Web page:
εὕρῃ: AASubj 3s, εὑρίσκω, 1) to come upon, hit upon, to meet with  1a) after searching, to find a thing sought 
1. I’ve often heard this choice to leave the ninety-nine and seek the one represented as a sign of God’s extreme and unique love for the stray. But, the phrasing of this question/parable seems to imply that anyone in such a predicament would the same. Am I wrong on this? Is there some kind of Greek linguistic play here that would suggest that this shepherd is doing what no one else would do? On the face of it, Jesus' point seems to be that this is exactly what a shepherd would do. Yes?

5 καὶ εὑρὼν ἐπιτίθησιν ἐπὶ τοὺς ὤμους αὐτοῦ χαίρων,
And having found it places it on his shoulders rejoicing,  
εὑρὼν: AAPart nsm, εὑρίσκω, 1) to come upon, hit upon, to meet with  1a) after searching, to find a thing sought 
ἐπιτίθησιν: PAI 3s, ἐπιτίθημι, 1) in the active voice  1a) to put or lay upon 
χαίρων: PAPart nsm, χαίρω, 1) to rejoice, be glad
1. I have supplied “it” as the object of the verbs, following most translations. 

6 καὶ ἐλθὼν εἰς τὸν οἶκον συγκαλεῖ τοὺς φίλους καὶ τοὺς γείτονας λέγων 
αὐτοῖς, Συγχάρητέ μοι, ὅτι εὗρον τὸ πρόβατόν μου τὸ ἀπολωλός.
And having come into the house calls together the friends and the neighbors saying to them, ‘Rejoice together with me, because I found my sheep that has been lost.’
ἐλθὼν: AAPart nsm, ἔρχομαι, 1) to come 
συγκαλεῖ: PAI 3s, συγκαλέω, 1) to call together, assemble  2) to call together to one's self 
λέγων: PAPart nsm, λέγω, 1) to say, to speak 
Συγχάρητέ: APImpv 2p, συγχαίρω, 1) to rejoice with, take part in another's joy  2) to rejoice together, to congratulate 
εὗρον: AAI 1s, εὑρίσκω, 1) to come upon, hit upon, to meet with  1a) after searching, to find a thing sought 
ἀπολωλός: PerfAPart asn, ἀπόλλυμι, 1) to destroy  … 2a) to lose
1. I know that “rejoice together with me” is a bit redundant, but it is part of my effort to be attentive to the συν (and sometimes συγ) words of this text.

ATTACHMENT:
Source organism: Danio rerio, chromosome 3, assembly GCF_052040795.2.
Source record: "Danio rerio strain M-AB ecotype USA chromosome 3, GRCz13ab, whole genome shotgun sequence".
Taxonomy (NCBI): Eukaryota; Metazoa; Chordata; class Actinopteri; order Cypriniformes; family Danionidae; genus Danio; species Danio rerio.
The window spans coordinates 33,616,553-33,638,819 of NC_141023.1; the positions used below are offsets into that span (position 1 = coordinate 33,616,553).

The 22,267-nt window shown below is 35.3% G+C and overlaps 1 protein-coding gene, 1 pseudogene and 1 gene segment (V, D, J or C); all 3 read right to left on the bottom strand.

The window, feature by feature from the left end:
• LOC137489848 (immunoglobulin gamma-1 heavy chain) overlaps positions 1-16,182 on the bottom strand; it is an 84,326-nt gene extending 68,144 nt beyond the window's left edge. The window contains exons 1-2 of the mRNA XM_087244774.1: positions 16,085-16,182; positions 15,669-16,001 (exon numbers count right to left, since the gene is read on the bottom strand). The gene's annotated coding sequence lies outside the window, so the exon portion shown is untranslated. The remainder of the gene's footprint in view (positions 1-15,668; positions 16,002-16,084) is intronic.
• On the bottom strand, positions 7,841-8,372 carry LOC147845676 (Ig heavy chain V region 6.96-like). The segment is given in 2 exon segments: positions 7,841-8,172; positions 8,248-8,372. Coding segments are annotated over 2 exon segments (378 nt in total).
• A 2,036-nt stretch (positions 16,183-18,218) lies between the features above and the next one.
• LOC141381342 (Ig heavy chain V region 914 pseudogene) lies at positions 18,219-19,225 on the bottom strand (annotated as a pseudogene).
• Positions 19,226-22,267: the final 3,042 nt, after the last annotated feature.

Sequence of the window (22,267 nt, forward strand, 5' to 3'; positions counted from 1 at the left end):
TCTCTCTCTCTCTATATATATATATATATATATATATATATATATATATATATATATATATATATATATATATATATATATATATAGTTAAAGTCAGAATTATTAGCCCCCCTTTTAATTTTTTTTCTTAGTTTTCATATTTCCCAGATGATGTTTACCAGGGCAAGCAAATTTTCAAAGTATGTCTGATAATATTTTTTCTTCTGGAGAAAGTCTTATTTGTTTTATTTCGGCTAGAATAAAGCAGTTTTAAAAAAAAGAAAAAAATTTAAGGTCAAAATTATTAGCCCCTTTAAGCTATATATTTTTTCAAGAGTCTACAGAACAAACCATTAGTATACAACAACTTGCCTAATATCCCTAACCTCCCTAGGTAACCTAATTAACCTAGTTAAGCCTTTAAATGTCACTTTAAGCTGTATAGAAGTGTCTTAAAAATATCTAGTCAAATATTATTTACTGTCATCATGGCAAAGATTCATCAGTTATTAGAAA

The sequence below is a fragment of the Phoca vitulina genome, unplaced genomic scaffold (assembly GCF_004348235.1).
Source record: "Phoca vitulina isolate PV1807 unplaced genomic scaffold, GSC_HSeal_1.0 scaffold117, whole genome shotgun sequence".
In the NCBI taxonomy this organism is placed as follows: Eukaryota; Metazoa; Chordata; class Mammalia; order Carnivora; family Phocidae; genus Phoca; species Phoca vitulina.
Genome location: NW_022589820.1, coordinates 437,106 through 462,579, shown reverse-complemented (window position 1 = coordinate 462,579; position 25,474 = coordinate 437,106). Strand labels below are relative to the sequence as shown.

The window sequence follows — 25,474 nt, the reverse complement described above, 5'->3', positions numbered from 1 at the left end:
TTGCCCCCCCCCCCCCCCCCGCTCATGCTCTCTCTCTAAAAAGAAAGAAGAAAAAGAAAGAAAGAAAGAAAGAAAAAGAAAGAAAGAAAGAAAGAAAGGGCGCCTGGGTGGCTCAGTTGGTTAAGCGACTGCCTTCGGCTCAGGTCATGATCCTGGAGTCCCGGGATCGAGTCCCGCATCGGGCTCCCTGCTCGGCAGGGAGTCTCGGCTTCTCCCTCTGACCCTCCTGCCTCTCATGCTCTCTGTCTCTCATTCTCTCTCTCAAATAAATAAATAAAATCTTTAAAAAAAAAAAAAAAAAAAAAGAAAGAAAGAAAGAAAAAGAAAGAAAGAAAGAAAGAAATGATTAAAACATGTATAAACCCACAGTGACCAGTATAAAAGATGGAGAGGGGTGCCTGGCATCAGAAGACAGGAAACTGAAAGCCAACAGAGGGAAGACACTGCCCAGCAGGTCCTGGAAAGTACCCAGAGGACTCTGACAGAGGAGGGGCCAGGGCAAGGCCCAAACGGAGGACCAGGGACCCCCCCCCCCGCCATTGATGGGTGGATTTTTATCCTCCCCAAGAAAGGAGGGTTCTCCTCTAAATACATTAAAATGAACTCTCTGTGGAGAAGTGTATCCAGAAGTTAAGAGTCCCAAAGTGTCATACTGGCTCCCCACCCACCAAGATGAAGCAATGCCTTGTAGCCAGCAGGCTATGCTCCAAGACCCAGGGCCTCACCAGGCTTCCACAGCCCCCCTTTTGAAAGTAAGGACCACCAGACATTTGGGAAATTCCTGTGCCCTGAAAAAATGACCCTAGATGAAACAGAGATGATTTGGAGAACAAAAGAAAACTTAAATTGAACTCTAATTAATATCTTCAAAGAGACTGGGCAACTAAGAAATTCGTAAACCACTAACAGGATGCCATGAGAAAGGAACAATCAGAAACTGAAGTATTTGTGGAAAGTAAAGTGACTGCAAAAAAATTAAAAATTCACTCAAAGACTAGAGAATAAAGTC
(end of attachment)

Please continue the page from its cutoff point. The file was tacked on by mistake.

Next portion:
2. We have συγκαλέω (call together) and συγχαίρω (rejoice together) as συν words in this verse.
3. I’m hearing the invitation “rejoice together with me” as the antithesis of the criticism, “he receives sinners and eats with them.” 

 7 λέγω ὑμῖν ὅτι οὕτως χαρὰ ἐν τῷ οὐρανῷ ἔσται ἐπὶ ἑνὶ ἁμαρτωλῷ μετανοοῦντι ἐπὶ ἐνενήκοντα ἐννέα δικαίοις οἵτινες οὐ χρείαν ἔχουσιν μετανοίας.
I say to you that likewise joy shall be in the heaven over one sinner that repents rather than ninety-nine righteous who do not need having repentance.
λέγω: PAI 1s, λέγω, 1) to say, to speak 
ἔσται: FMI 3s, εἰμί, 1) to be, to exist, to happen, to be present 
μετανοοῦντι: PAPart dsm, μετανοέω, 1) to change one's mind, i.e. to repent
ἔχουσιν: PAI 3p, ἔχω, 1) to have, i.e. to hold
1. Many persons in the church today follow a fairly Pauline approach to sin: Doctrines that begin with ‘all have sinned,’ ethics that begin (as Karl Barth’s writings on ethics began) with the phrase “No one is good but God alone,” or worship liturgy that regularly involves confession and pardon, etc. To persons within that tradition, language like this – “ninety nine righteous who do not need repentance” – is a bit jarring. It is tempting to think that Jesus is being sly or facetious and intending us to hear, “ninety-nine supposedly righteous who think they do not need repentance.”  I think, however, there is just a different understanding of sin or use of the word “sinner” at work here. It began with the narrator’s language of v.1, making reference to tax collectors and sinners. That reference does not reflect the more Pauline language that “all have sinned and fall short of the glory of God.”
2. The language of this pericope is more at home in the kind of Arminian/Semi-Pelagian context where I grew up, where “sinners” are those who have not yet come to Jesus repenting, being forgiven, and receiving new life. The lost sheep, so to speak. To be sure, after that penitential encounter there are struggles with sinfulness, but within those traditions that is more a matter of sanctification than being a “sinner.” 

 8   τίς γυνὴ δραχμὰς ἔχουσα δέκα, ἐὰν ἀπολέσῃ δραχμὴν μίαν, οὐχὶ ἅπτει 
λύχνον καὶ σαροῖ τὴν οἰκίαν καὶ ζητεῖ ἐπιμελῶς ἕως οὗ εὕρῃ;
Or what woman having ten drachmas, if she were to lose one drachma, would not light a light and sweep the house and search carefully until she finds it?
ἔχουσα: PAPart nsf, ἔχω, 1) to have, i.e. to hold